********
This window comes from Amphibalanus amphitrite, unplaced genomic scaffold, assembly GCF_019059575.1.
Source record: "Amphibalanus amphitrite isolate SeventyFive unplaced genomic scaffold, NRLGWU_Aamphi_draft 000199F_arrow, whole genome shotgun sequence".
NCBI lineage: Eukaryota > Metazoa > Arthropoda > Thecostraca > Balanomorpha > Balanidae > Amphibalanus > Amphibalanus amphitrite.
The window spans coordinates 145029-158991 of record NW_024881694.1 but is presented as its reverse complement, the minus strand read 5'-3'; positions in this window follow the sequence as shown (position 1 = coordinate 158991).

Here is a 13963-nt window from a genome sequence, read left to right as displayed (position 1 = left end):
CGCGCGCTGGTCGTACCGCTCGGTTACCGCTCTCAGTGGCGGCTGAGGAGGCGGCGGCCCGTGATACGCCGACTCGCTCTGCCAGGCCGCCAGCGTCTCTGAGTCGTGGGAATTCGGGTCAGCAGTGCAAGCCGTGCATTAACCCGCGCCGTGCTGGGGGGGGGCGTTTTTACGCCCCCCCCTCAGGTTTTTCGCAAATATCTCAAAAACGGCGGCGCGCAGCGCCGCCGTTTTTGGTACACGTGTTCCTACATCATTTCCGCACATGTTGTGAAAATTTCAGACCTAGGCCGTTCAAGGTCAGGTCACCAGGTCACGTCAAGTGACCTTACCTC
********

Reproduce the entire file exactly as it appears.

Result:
This window comes from Amphibalanus amphitrite, unplaced genomic scaffold, assembly GCF_019059575.1.
Source record: "Amphibalanus amphitrite isolate SeventyFive unplaced genomic scaffold, NRLGWU_Aamphi_draft 000199F_arrow, whole genome shotgun sequence".
NCBI lineage: Eukaryota > Metazoa > Arthropoda > Thecostraca > Balanomorpha > Balanidae > Amphibalanus > Amphibalanus amphitrite.
The window spans coordinates 145029-158991 of record NW_024881694.1 but is presented as its reverse complement, the minus strand read 5'-3'; positions in this window follow the sequence as shown (position 1 = coordinate 158991).

Here is a 13963-nt window from a genome sequence, read left to right as displayed (position 1 = left end):
CGCGCGCTGGTCGTACCGCTCGGTTACCGCTCTCAGTGGCGGCTGAGGAGGCGGCGGCCCGTGATACGCCGACTCGCTCTGCCAGGCCGCCAGCGTCTCTGAGTCGTGGGAATTCGGGTCAGCAGTGCAAGCCGTGCATTAACCCGCGCCGTGCTGGGGGGGGGCGTTTTTACGCCCCCCCCTCAGGTTTTTCGCAAATATCTCAAAAACGGCGGCGCGCAGCGCCGCCGTTTTTGGTACACGTGTTCCTACATCATTTCCGCACATGTTGTGAAAATTTCAGACCTAGGCCGTTCAAGGTCAGGTCACCAGGTCACGTCAAGTGACCTTACCTC